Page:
I am hoping someone out there can help me. I am desperate for some good electrical advice. About 2 1/2 months ago my dryer stopped working. I assumed the dryer motor went bad because when you pushed the button for it to start it just hummed at you. After verifying that the belt was still good we disposed of the dryer. I was then given a very old dryer that was said to be good. It did the same thing as my old dryer did so I disposed of that one as well.
I have now just purchased a used dryer and guess what, it also just hums when the button is pushed to start it. I then took this dryer to my mothers house and it works just fine. I have replaced the breaker in the breaker box thinking there was a problem there. I have tested the voltage in the receptacle and everything tests good Any ideas what could be wrong and what I could do to fix it?
I can't really afford to have an electric company come in and find the problem. Any suggestions for a solution would be appreciated.
Pattie from Warrens, WI
I would check the circuit breaker. Believe it or not, they do go bad. You just pop it out and pop a new one in. Cost is minimal!!!
You didn't say if you were using the original "plug in" or Pig tale....The length of wire running from the dryer to the plug.....it could be shorting or not in good condition inside....or even have one "leg" broken.so it is only drawing 110 instead of 220....as could the part it plugs in to....wiring is a tricky subject......someone needs to check it all out with a volt meter....and make sure you have continuity to every part of the wiring......and of course you could of changed from one bad breaker to another bad breaker......You didn't say if any of them EVER worked in your house.....perhaps it is in the 220 wiring outside...does your kitchen range use electricity...or is there any thing else in your home that draws 220...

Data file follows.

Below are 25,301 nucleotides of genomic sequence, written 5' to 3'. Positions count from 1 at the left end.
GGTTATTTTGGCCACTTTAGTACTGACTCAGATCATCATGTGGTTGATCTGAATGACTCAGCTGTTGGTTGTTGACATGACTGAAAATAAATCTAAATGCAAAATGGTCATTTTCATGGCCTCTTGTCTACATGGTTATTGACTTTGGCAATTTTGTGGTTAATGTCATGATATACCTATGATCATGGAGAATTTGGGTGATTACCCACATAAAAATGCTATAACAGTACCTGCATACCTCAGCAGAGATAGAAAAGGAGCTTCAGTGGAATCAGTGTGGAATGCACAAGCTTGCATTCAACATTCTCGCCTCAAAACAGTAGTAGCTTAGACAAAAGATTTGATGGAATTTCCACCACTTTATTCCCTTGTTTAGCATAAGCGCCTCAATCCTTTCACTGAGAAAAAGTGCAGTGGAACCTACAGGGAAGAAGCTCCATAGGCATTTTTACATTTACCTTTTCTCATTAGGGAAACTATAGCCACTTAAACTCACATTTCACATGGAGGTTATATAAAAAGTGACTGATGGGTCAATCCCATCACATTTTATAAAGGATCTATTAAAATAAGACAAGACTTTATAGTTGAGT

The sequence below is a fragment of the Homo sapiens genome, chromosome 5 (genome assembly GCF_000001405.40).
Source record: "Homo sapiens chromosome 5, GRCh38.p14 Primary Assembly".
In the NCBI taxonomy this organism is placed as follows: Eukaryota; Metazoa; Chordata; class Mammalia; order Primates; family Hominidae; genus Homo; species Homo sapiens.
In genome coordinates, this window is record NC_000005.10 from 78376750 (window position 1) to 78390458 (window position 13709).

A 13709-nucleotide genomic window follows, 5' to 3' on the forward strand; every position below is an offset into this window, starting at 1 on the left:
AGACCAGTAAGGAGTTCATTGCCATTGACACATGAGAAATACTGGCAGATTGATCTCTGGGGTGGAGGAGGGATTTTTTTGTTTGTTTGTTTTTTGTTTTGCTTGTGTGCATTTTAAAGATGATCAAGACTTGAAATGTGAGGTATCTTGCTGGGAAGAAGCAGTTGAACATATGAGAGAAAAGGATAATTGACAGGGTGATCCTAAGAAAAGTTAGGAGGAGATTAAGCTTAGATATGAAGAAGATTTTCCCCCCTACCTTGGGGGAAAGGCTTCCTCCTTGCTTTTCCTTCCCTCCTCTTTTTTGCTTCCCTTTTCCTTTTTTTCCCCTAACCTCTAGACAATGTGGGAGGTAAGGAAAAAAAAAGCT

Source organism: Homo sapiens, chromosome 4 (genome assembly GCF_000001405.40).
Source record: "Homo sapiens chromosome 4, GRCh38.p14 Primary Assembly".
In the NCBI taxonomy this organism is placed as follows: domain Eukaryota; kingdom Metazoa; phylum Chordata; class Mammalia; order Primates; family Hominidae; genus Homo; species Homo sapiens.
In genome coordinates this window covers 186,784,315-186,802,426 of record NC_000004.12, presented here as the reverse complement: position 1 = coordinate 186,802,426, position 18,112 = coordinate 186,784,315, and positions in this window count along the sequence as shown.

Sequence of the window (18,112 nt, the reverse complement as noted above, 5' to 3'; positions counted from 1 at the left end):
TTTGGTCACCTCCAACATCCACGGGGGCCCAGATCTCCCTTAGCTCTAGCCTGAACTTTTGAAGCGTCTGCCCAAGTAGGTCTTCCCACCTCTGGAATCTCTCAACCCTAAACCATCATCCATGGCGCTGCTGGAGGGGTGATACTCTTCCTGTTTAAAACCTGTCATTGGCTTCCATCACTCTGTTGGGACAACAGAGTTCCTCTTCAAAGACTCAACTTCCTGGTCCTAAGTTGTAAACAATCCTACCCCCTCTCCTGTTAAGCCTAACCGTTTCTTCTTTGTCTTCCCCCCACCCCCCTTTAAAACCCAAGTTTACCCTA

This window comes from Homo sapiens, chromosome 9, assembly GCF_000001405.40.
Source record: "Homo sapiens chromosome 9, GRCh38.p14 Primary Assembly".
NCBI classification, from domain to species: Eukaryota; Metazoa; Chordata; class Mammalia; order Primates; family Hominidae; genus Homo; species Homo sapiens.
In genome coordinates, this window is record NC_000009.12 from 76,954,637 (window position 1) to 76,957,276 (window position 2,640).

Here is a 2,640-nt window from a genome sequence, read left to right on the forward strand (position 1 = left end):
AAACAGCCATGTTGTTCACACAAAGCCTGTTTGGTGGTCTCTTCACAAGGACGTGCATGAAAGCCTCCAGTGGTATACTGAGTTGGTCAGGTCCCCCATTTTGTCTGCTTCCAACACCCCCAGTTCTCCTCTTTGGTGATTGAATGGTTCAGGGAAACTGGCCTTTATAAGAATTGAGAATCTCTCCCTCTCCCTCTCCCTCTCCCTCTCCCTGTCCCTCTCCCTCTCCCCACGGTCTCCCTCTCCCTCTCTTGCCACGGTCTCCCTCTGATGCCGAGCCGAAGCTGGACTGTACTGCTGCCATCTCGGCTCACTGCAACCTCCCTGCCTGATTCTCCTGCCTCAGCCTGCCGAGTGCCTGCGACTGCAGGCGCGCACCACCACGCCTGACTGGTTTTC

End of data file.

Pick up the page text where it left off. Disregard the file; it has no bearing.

Sending hugs of understanding for your frustration!
My husband is an electrician, and after reading your problem and the few replies, here's his suggestion. Check the neutral in both the breaker box and the receptacle because the neutral is very important. The control uses 110 (one leg & neutral). The heating element uses 220. Test from one side of the 220 to the neutral - the slant hole to the L shaped hole of the receptacle. Hope this makes sense. I tried to translate from electrican talk. He also recommends a Time Life Book "Fix It Yourself - Major Applicances". It has very basic, but very well written, easy to understand photos, diagrams and instructions.
You could call your local vo-tech school. Sometimes their students will come out and make repairs for low cost as part of class. Also, call your IBEW, electrician's union, and see if they are training any apprentices. They too may do the work cheap as a learning experience.
I have now tried a new wire from the breaker box to the dryer and a new receptacle and that still has not fixed the problem. As stated in the original post a new breaker has already been tried. Voltage has been tested on both the old wire as well as the new wire and that all test out good.